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Van Life Has Changed But Some Things Stay The Same

Van life is still associated with adventure, but in 2024, it more importantly eludes steep rent.

A minivan in front of a Utah sunset and the Bonneville Salt Flats.
There were 3 million vanlifers in the United States in 2022. Credit: Shutterstock/Laura Dean

Eight years ago, following in the footsteps of the man who coined #vanlife, Foster Huntington, the decision to swap a New York apartment for a Volkswagen Vanagon would be in favor of living life on your own terms.

Packing all your belongings into a van and converting its plywood load space into a makeshift bed isn’t all Jack Kerouac allusions and novel nomadism. Any glorified fantasies of DIY fixer-uppers are quickly dispelled by RV encampments and dilapidated vehicles.

The state of van-dwelling depends on whether it’s out of necessity or choice. Sometimes it’s both.

A van lifer’s fantasy and choice

Hipster couple with cute dog traveling together in vintage minivan transportation.
The quintessential #vanlife image typically features a fresh-faced, hipster couple and a warm morning glow. Credit: Shutterstock/View Apart

Foster Huntington, author of Van Life: Your Home on the Road, was at the source of a hashtag now attached to over 16 million posts. His surfer spirit and noncomformist edge inspired the vintage travel aesthetic now pervading Instagram communities. The boho van lifestyle is painted across accounts such as @campervirals with dreamy homes on wheels that would put some hotels to shame.

But how much of this fantasy is real?

DIY or conversion


Meet the brilliant duo, Edden + Ram (@nicoleandedden), turning campervans into mesmerizing works of art! 😍🎨 Their all-wood, cozy interiors create the perfect home on wheels. 🚐✨ True masters of their craft, these builders have us in awe! πŸ’― Don’t miss out on their incredible DIY van conversion journey. Follow their page for endless inspiration! πŸ™Œ #vanconversion #vanlife #homeiswhereyouparkit #vanlifers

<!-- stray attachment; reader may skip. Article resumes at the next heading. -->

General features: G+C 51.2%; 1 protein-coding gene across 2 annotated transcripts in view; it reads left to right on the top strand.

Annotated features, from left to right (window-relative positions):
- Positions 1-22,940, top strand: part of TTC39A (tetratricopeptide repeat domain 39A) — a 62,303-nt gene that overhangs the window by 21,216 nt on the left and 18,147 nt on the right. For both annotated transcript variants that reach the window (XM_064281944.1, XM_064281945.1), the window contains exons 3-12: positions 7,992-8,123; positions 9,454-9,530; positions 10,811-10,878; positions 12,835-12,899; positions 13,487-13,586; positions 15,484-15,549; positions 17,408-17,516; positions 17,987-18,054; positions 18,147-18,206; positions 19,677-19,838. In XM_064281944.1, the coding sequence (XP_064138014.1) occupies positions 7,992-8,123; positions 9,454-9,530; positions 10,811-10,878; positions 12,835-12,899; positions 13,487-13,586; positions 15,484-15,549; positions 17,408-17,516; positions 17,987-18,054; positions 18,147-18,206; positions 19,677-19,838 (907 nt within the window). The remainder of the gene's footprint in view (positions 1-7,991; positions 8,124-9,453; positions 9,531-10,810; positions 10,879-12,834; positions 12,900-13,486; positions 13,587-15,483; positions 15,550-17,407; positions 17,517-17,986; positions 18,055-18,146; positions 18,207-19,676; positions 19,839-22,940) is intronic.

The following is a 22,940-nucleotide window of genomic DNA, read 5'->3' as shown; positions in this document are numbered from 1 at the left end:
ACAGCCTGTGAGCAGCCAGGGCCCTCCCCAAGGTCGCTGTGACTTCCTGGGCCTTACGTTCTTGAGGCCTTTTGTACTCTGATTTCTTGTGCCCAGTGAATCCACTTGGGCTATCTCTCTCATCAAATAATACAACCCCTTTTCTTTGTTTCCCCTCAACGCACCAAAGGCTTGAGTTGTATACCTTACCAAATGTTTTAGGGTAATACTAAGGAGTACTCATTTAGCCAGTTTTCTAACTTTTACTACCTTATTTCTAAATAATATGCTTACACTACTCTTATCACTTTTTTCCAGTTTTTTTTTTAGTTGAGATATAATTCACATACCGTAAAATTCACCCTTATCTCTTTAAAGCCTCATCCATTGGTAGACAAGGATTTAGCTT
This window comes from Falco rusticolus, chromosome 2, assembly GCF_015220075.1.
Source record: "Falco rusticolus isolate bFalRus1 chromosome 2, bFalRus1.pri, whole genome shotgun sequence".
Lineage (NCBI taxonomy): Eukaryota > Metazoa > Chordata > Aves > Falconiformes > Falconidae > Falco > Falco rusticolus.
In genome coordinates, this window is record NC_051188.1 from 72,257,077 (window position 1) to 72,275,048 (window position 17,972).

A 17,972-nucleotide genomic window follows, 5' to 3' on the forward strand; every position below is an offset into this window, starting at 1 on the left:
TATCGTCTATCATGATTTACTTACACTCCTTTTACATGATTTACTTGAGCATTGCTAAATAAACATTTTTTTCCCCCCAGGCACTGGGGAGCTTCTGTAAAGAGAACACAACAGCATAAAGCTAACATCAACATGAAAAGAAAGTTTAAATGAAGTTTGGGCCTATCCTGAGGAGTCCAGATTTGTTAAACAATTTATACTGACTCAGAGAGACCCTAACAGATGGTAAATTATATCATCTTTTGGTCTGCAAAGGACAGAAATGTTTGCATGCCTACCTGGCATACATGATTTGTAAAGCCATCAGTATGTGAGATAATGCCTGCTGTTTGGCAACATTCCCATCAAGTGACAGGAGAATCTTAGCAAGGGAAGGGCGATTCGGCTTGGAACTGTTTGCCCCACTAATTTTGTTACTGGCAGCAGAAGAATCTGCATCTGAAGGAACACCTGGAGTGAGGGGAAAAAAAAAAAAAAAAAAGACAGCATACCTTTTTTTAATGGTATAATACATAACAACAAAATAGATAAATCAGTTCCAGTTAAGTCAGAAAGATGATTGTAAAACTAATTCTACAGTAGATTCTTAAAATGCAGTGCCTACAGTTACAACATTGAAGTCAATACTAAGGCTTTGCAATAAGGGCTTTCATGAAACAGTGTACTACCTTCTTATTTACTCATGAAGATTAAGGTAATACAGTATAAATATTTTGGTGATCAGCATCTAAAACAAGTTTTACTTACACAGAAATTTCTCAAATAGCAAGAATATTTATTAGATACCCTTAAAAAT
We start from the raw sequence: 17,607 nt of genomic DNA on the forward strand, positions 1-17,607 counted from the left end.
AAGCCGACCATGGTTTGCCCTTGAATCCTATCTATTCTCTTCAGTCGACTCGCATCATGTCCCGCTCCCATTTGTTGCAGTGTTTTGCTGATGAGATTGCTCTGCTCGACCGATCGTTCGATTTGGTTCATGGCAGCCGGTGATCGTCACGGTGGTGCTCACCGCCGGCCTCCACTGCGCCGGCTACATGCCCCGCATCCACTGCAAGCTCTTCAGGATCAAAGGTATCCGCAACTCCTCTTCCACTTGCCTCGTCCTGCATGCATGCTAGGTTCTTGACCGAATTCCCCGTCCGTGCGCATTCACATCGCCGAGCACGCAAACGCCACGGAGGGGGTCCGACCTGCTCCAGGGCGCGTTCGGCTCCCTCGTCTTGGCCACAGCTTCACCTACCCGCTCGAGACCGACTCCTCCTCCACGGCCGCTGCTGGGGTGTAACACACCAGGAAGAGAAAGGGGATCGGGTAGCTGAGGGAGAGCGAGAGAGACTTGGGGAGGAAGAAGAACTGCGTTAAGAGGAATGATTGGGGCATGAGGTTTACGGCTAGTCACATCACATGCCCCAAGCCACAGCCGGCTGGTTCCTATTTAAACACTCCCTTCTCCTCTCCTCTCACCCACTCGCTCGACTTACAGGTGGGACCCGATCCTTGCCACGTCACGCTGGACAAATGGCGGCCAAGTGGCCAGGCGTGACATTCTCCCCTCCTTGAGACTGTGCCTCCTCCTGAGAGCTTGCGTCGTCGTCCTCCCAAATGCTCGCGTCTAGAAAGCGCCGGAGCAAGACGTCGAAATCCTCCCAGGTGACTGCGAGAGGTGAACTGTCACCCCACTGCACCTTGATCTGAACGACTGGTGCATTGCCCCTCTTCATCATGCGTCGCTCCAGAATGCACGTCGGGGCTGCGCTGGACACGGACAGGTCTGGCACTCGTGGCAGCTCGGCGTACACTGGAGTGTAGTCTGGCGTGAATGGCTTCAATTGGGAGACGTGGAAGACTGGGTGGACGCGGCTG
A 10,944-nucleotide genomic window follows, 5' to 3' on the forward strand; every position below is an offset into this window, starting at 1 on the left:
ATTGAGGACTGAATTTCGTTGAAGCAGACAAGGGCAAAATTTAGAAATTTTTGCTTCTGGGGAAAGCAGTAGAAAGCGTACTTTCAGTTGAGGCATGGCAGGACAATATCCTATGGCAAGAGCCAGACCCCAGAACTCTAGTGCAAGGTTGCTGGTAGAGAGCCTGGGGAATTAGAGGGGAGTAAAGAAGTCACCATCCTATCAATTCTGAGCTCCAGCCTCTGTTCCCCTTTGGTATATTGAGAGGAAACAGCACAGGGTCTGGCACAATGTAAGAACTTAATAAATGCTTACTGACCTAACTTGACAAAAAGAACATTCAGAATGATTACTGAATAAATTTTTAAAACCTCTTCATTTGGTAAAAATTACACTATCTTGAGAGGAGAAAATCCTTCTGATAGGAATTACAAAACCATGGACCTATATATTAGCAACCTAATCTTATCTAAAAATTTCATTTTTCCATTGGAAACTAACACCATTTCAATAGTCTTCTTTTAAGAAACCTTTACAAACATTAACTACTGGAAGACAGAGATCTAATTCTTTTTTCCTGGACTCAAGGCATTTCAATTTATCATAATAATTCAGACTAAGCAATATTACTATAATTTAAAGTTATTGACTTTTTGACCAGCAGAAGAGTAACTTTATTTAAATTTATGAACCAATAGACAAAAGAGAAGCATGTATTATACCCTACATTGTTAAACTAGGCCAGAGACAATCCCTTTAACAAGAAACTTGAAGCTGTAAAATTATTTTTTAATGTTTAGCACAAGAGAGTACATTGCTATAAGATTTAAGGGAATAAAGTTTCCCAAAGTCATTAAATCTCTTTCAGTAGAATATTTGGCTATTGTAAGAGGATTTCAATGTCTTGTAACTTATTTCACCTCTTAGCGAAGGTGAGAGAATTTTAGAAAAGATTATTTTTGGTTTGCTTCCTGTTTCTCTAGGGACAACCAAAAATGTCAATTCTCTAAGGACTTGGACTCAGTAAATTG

♬ original sound – Project Van Life – Project Van Life

Digital nomads like @nicoleandedden are documenting their van builds and subsequent wanderlust-driven journies. Have a van or the means to buy an old school bus? Well, with a bit of manual labor and recycled materials or the help of a conversion company, your ride can be pimped up to a level of luxury. And if you’re not overly partial to the artful ways of a standard toilet, van life can be a breeze.

There’s never been a better time to downsize to a 17-foot-long home. Portable projectors are the size of soda cans—effortless screening. Solar panels come in all shapes and sizes—stay sustainable. Easily adjustable mounts—keep dining practical. Furthermore, for the highly adaptable and gutsy Generation Z, van-dwelling is an aspiration.

The meaning of “living life on your own terms”

Beautiful Mediterranean views from inside a cosy bohemian van.
Fully converted vans have everything, from insulation and windows to sinks and fridges. Credit: Shutterstock/Razvan Dima